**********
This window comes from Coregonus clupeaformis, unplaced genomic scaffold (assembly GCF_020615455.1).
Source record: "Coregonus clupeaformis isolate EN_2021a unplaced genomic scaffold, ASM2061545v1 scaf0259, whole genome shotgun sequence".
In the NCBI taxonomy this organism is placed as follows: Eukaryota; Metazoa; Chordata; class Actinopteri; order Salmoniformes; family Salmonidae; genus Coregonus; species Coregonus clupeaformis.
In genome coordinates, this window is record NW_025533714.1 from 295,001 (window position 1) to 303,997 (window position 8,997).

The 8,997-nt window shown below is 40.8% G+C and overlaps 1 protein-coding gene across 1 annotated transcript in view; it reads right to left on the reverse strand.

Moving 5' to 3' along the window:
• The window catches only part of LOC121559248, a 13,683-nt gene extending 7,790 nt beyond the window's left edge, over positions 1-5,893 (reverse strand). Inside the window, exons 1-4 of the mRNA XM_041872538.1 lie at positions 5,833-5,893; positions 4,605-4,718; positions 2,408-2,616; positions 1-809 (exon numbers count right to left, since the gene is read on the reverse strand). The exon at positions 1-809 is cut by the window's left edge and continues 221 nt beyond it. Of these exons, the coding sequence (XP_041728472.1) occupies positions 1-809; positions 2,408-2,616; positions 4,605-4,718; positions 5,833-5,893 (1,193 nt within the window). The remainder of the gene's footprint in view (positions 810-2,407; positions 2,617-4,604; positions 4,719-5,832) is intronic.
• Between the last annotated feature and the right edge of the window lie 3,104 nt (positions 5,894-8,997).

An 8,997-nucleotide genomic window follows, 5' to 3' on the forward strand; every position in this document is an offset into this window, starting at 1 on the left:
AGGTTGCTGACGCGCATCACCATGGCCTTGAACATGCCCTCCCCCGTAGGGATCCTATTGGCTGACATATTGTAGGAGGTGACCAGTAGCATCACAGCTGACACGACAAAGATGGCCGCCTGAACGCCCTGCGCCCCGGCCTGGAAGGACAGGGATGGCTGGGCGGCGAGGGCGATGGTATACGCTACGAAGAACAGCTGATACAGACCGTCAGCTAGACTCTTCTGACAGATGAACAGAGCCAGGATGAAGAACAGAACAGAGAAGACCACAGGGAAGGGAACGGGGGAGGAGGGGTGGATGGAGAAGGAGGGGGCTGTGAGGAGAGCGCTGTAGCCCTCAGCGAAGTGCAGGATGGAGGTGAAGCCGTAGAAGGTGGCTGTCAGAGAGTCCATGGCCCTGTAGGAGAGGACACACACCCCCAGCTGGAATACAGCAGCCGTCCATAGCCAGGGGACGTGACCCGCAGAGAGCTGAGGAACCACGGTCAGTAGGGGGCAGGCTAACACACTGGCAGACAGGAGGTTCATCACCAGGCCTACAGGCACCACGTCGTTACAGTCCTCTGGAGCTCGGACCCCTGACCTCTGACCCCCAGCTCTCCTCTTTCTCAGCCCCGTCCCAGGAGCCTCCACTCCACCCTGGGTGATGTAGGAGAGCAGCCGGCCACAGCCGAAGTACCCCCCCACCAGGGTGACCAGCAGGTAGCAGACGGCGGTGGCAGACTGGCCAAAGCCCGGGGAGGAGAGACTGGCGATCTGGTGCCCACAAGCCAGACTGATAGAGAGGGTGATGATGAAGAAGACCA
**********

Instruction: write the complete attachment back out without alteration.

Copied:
This window comes from Coregonus clupeaformis, unplaced genomic scaffold (assembly GCF_020615455.1).
Source record: "Coregonus clupeaformis isolate EN_2021a unplaced genomic scaffold, ASM2061545v1 scaf0259, whole genome shotgun sequence".
In the NCBI taxonomy this organism is placed as follows: Eukaryota; Metazoa; Chordata; class Actinopteri; order Salmoniformes; family Salmonidae; genus Coregonus; species Coregonus clupeaformis.
In genome coordinates, this window is record NW_025533714.1 from 295,001 (window position 1) to 303,997 (window position 8,997).

The 8,997-nt window shown below is 40.8% G+C and overlaps 1 protein-coding gene across 1 annotated transcript in view; it reads right to left on the reverse strand.

Moving 5' to 3' along the window:
• The window catches only part of LOC121559248, a 13,683-nt gene extending 7,790 nt beyond the window's left edge, over positions 1-5,893 (reverse strand). Inside the window, exons 1-4 of the mRNA XM_041872538.1 lie at positions 5,833-5,893; positions 4,605-4,718; positions 2,408-2,616; positions 1-809 (exon numbers count right to left, since the gene is read on the reverse strand). The exon at positions 1-809 is cut by the window's left edge and continues 221 nt beyond it. Of these exons, the coding sequence (XP_041728472.1) occupies positions 1-809; positions 2,408-2,616; positions 4,605-4,718; positions 5,833-5,893 (1,193 nt within the window). The remainder of the gene's footprint in view (positions 810-2,407; positions 2,617-4,604; positions 4,719-5,832) is intronic.
• Between the last annotated feature and the right edge of the window lie 3,104 nt (positions 5,894-8,997).

An 8,997-nucleotide genomic window follows, 5' to 3' on the forward strand; every position in this document is an offset into this window, starting at 1 on the left:
AGGTTGCTGACGCGCATCACCATGGCCTTGAACATGCCCTCCCCCGTAGGGATCCTATTGGCTGACATATTGTAGGAGGTGACCAGTAGCATCACAGCTGACACGACAAAGATGGCCGCCTGAACGCCCTGCGCCCCGGCCTGGAAGGACAGGGATGGCTGGGCGGCGAGGGCGATGGTATACGCTACGAAGAACAGCTGATACAGACCGTCAGCTAGACTCTTCTGACAGATGAACAGAGCCAGGATGAAGAACAGAACAGAGAAGACCACAGGGAAGGGAACGGGGGAGGAGGGGTGGATGGAGAAGGAGGGGGCTGTGAGGAGAGCGCTGTAGCCCTCAGCGAAGTGCAGGATGGAGGTGAAGCCGTAGAAGGTGGCTGTCAGAGAGTCCATGGCCCTGTAGGAGAGGACACACACCCCCAGCTGGAATACAGCAGCCGTCCATAGCCAGGGGACGTGACCCGCAGAGAGCTGAGGAACCACGGTCAGTAGGGGGCAGGCTAACACACTGGCAGACAGGAGGTTCATCACCAGGCCTACAGGCACCACGTCGTTACAGTCCTCTGGAGCTCGGACCCCTGACCTCTGACCCCCAGCTCTCCTCTTTCTCAGCCCCGTCCCAGGAGCCTCCACTCCACCCTGGGTGATGTAGGAGAGCAGCCGGCCACAGCCGAAGTACCCCCCCACCAGGGTGACCAGCAGGTAGCAGACGGCGGTGGCAGACTGGCCAAAGCCCGGGGAGGAGAGACTGGCGATCTGGTGCCCACAAGCCAGACTGATAGAGAGGGTGATGATGAAGAAGACCA